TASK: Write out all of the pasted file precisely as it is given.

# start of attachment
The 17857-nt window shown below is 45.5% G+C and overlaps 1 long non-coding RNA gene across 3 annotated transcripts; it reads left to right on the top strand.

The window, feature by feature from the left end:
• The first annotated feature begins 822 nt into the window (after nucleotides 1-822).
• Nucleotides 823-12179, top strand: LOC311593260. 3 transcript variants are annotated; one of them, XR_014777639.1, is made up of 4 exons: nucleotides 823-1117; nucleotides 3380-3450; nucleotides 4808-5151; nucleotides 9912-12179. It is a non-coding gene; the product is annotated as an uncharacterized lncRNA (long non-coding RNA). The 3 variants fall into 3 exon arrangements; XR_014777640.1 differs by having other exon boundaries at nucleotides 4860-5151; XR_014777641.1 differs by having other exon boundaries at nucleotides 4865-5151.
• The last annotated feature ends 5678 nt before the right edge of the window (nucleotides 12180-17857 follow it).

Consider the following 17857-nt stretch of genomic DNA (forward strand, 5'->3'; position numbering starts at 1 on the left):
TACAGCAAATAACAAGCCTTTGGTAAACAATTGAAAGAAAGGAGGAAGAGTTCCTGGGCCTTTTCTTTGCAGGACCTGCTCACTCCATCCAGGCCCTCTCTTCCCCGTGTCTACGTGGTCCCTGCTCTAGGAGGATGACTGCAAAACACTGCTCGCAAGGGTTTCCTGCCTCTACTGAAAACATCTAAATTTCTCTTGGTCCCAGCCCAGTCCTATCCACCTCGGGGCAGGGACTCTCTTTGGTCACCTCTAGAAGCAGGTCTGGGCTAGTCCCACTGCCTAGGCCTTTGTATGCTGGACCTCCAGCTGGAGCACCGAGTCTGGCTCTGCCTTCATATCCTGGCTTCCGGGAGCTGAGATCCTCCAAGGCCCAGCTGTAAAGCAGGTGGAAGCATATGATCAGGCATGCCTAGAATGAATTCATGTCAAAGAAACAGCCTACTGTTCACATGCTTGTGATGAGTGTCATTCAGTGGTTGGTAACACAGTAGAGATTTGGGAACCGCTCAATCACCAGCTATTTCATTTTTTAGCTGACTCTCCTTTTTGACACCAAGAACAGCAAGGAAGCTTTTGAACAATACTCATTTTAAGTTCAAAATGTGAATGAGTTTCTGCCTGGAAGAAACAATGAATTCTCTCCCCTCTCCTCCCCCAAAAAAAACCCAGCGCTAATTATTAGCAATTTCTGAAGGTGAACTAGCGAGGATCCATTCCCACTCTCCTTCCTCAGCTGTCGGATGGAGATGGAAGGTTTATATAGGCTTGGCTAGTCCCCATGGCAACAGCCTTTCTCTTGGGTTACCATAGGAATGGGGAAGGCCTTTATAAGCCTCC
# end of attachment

The 17857-nt window shown below is 45.5% G+C and overlaps 1 long non-coding RNA gene across 3 annotated transcripts; it reads left to right on the top strand.

The window, feature by feature from the left end:
• The first annotated feature begins 822 nt into the window (after nucleotides 1-822).
• Nucleotides 823-12179, top strand: LOC311593260. 3 transcript variants are annotated; one of them, XR_014777639.1, is made up of 4 exons: nucleotides 823-1117; nucleotides 3380-3450; nucleotides 4808-5151; nucleotides 9912-12179. It is a non-coding gene; the product is annotated as an uncharacterized lncRNA (long non-coding RNA). The 3 variants fall into 3 exon arrangements; XR_014777640.1 differs by having other exon boundaries at nucleotides 4860-5151; XR_014777641.1 differs by having other exon boundaries at nucleotides 4865-5151.
• The last annotated feature ends 5678 nt before the right edge of the window (nucleotides 12180-17857 follow it).

Consider the following 17857-nt stretch of genomic DNA (forward strand, 5'->3'; position numbering starts at 1 on the left):
TACAGCAAATAACAAGCCTTTGGTAAACAATTGAAAGAAAGGAGGAAGAGTTCCTGGGCCTTTTCTTTGCAGGACCTGCTCACTCCATCCAGGCCCTCTCTTCCCCGTGTCTACGTGGTCCCTGCTCTAGGAGGATGACTGCAAAACACTGCTCGCAAGGGTTTCCTGCCTCTACTGAAAACATCTAAATTTCTCTTGGTCCCAGCCCAGTCCTATCCACCTCGGGGCAGGGACTCTCTTTGGTCACCTCTAGAAGCAGGTCTGGGCTAGTCCCACTGCCTAGGCCTTTGTATGCTGGACCTCCAGCTGGAGCACCGAGTCTGGCTCTGCCTTCATATCCTGGCTTCCGGGAGCTGAGATCCTCCAAGGCCCAGCTGTAAAGCAGGTGGAAGCATATGATCAGGCATGCCTAGAATGAATTCATGTCAAAGAAACAGCCTACTGTTCACATGCTTGTGATGAGTGTCATTCAGTGGTTGGTAACACAGTAGAGATTTGGGAACCGCTCAATCACCAGCTATTTCATTTTTTAGCTGACTCTCCTTTTTGACACCAAGAACAGCAAGGAAGCTTTTGAACAATACTCATTTTAAGTTCAAAATGTGAATGAGTTTCTGCCTGGAAGAAACAATGAATTCTCTCCCCTCTCCTCCCCCAAAAAAAACCCAGCGCTAATTATTAGCAATTTCTGAAGGTGAACTAGCGAGGATCCATTCCCACTCTCCTTCCTCAGCTGTCGGATGGAGATGGAAGGTTTATATAGGCTTGGCTAGTCCCCATGGCAACAGCCTTTCTCTTGGGTTACCATAGGAATGGGGAAGGCCTTTATAAGCCTCC